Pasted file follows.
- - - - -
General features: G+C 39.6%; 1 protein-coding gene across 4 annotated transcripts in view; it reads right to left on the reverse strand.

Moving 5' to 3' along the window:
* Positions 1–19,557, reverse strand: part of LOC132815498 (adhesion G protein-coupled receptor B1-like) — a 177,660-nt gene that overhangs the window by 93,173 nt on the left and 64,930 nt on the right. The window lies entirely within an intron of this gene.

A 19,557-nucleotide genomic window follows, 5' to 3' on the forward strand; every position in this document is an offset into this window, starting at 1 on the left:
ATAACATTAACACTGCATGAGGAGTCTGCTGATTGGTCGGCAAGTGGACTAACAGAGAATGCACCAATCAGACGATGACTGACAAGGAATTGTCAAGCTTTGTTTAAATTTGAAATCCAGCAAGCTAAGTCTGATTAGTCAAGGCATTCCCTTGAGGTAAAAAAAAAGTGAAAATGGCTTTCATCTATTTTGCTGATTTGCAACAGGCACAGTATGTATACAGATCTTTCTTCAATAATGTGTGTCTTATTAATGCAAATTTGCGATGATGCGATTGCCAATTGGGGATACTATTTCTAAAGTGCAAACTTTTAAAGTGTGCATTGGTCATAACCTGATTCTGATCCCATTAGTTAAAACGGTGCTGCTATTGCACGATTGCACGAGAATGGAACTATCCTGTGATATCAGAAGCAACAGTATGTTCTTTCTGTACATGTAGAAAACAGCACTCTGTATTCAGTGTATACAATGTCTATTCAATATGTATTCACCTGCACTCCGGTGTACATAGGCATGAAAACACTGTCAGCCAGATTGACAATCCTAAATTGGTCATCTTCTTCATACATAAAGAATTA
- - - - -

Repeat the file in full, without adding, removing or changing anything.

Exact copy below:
General features: G+C 39.6%; 1 protein-coding gene across 4 annotated transcripts in view; it reads right to left on the reverse strand.

Moving 5' to 3' along the window:
* Positions 1–19,557, reverse strand: part of LOC132815498 (adhesion G protein-coupled receptor B1-like) — a 177,660-nt gene that overhangs the window by 93,173 nt on the left and 64,930 nt on the right. The window lies entirely within an intron of this gene.

A 19,557-nucleotide genomic window follows, 5' to 3' on the forward strand; every position in this document is an offset into this window, starting at 1 on the left:
ATAACATTAACACTGCATGAGGAGTCTGCTGATTGGTCGGCAAGTGGACTAACAGAGAATGCACCAATCAGACGATGACTGACAAGGAATTGTCAAGCTTTGTTTAAATTTGAAATCCAGCAAGCTAAGTCTGATTAGTCAAGGCATTCCCTTGAGGTAAAAAAAAAGTGAAAATGGCTTTCATCTATTTTGCTGATTTGCAACAGGCACAGTATGTATACAGATCTTTCTTCAATAATGTGTGTCTTATTAATGCAAATTTGCGATGATGCGATTGCCAATTGGGGATACTATTTCTAAAGTGCAAACTTTTAAAGTGTGCATTGGTCATAACCTGATTCTGATCCCATTAGTTAAAACGGTGCTGCTATTGCACGATTGCACGAGAATGGAACTATCCTGTGATATCAGAAGCAACAGTATGTTCTTTCTGTACATGTAGAAAACAGCACTCTGTATTCAGTGTATACAATGTCTATTCAATATGTATTCACCTGCACTCCGGTGTACATAGGCATGAAAACACTGTCAGCCAGATTGACAATCCTAAATTGGTCATCTTCTTCATACATAAAGAATTA